To make both its services and the River Thames accessible to as many commuters and tourists as possible, MBNA Thames Clippers is also expanding its routes. Not only did it introduce services to Plantation Wharf Pier in 2015 and Westminster Pier in 2016, but the company will also launch a new route to Battersea Power Station Pier on 18 September 2017.
“Although Transport for London is constructing a new Tube line to the new Nine Elms and Battersea Power Station development, there will be a high volume of residential and commercial passenger traffic, so there will be a long-term need for our ferry services,” explains Collins. “We’re hoping to add a new pier in Canary Wharf East in 2018 and one at the upcoming Royal Wharf residential development in 2019. In future, we aim to cater to rising passenger demand to tourist attractions like the Royal Observatory and National Maritime Museum in Greenwich, as well as The O2 on the Greenwich peninsula.”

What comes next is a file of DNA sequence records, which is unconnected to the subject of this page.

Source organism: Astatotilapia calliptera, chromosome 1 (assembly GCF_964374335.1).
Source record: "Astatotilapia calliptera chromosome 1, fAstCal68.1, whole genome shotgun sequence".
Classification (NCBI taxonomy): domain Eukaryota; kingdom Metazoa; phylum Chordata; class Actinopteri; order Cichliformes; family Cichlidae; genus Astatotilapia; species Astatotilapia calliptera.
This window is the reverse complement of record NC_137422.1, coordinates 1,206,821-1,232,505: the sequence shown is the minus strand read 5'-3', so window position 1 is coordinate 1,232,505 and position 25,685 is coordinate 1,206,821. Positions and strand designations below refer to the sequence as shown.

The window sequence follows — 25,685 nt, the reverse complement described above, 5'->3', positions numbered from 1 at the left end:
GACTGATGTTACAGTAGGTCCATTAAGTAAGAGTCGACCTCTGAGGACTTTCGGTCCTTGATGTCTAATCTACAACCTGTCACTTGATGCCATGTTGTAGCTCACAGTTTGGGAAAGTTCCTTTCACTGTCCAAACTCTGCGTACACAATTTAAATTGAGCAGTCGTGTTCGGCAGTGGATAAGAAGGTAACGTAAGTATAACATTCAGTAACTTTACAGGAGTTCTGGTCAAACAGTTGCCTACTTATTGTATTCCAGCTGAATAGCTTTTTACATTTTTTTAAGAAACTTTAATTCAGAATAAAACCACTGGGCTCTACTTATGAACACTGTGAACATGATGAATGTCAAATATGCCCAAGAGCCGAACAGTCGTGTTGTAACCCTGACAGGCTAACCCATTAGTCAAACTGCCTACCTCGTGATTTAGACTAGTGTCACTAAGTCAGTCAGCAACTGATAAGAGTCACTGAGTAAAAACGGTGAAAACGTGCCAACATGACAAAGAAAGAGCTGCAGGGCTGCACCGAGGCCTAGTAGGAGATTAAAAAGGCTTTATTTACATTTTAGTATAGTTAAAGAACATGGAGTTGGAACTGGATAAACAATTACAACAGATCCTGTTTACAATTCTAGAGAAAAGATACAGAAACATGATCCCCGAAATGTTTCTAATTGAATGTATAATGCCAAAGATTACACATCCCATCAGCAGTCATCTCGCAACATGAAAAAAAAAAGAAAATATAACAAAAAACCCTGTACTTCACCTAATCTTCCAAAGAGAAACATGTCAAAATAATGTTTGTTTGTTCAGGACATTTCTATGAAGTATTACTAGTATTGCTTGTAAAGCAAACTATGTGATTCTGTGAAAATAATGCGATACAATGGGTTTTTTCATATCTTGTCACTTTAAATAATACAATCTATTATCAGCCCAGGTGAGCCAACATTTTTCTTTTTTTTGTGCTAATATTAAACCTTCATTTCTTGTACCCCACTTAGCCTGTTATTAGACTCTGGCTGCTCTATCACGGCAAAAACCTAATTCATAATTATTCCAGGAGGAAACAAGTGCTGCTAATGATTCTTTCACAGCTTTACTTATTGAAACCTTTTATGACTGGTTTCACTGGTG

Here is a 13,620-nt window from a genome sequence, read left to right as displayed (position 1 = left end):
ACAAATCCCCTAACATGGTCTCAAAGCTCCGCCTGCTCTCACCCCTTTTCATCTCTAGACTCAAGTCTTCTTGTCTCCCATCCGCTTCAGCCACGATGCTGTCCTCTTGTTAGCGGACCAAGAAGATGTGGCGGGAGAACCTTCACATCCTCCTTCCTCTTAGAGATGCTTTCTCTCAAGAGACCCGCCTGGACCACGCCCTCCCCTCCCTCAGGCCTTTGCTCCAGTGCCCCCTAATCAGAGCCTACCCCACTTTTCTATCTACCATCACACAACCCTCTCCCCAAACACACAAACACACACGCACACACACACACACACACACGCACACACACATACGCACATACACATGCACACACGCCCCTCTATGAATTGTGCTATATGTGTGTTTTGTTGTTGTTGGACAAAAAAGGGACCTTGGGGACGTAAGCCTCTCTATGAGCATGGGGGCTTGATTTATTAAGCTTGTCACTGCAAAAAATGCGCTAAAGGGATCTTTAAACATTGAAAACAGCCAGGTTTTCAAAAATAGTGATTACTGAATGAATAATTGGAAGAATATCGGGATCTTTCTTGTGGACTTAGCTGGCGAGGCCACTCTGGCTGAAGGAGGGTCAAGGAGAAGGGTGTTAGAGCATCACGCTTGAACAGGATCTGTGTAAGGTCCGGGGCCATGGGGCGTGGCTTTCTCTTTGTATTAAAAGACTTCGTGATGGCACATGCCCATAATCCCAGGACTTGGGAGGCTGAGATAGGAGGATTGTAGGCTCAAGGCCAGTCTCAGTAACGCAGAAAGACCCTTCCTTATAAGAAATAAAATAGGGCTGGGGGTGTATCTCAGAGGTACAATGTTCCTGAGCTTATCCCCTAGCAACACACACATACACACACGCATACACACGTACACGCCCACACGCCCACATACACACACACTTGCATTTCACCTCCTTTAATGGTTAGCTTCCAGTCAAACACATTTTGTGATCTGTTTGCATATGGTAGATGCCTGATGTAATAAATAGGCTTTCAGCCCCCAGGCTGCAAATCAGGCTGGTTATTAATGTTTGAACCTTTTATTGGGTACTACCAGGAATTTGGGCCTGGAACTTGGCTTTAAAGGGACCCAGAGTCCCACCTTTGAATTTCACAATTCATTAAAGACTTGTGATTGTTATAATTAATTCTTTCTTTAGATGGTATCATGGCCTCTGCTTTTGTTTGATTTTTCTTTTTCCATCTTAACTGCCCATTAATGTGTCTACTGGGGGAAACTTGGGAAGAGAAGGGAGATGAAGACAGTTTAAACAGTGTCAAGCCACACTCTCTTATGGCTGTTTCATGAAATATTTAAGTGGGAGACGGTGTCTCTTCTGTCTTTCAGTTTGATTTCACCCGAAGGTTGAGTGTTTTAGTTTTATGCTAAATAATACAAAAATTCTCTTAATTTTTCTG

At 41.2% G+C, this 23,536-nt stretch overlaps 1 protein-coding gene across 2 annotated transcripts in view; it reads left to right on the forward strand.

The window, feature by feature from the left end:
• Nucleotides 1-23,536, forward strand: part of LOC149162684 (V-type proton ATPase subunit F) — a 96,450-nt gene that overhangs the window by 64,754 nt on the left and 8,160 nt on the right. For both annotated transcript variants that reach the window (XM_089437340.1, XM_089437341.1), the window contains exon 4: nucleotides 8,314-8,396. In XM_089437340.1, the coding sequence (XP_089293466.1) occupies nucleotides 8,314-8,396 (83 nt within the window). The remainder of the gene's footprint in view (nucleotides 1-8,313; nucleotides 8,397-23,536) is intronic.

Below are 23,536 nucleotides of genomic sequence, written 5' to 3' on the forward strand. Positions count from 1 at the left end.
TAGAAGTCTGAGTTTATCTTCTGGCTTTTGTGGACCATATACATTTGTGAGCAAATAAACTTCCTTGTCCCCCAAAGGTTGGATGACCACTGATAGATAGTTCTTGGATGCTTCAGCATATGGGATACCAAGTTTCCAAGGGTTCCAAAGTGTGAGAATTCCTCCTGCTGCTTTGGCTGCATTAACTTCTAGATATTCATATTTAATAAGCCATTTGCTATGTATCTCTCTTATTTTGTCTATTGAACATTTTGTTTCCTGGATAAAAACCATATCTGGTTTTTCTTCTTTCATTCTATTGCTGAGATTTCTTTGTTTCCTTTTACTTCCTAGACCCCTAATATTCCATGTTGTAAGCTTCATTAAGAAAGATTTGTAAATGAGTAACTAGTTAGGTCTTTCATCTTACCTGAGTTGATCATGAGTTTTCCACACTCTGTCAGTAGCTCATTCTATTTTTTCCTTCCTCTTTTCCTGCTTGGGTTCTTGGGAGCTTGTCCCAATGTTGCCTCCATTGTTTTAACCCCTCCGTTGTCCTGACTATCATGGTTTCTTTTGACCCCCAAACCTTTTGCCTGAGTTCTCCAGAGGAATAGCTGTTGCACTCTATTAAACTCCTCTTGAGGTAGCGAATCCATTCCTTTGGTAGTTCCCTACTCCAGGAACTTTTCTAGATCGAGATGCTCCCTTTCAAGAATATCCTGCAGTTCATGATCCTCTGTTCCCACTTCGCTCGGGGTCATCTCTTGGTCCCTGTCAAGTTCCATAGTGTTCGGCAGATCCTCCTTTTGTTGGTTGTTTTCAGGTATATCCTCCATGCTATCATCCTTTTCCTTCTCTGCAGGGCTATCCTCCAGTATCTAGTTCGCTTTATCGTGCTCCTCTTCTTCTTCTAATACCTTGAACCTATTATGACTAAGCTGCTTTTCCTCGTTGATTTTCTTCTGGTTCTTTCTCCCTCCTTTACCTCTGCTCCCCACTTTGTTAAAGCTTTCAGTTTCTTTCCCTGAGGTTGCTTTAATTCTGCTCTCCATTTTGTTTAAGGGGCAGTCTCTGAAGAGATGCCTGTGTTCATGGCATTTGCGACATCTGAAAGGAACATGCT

Whether they are a regular commuter heading to or from the office, or a tourist wanting to see London’s cityscape from a different perspective, MBNA Thames Clippers’ ferries offer travellers the ideal form of transport, says Collins.
“Compared with other London transport options, our boats offer a fantastic commuting experience – passengers are guaranteed a seat, they have access to wi-fi to check e-mails, and they can purchase breakfast on their way to work and an alcoholic drink on their way home,” he explains, adding that travellers can pay with the same Oyster Card they use across the entire Transport for London network. “Our ferries all have large windows, providing open views of the river and many of London’s major landmarks, so they’re also perfect for tourists who want to see more of the city during their stay.”
Share this story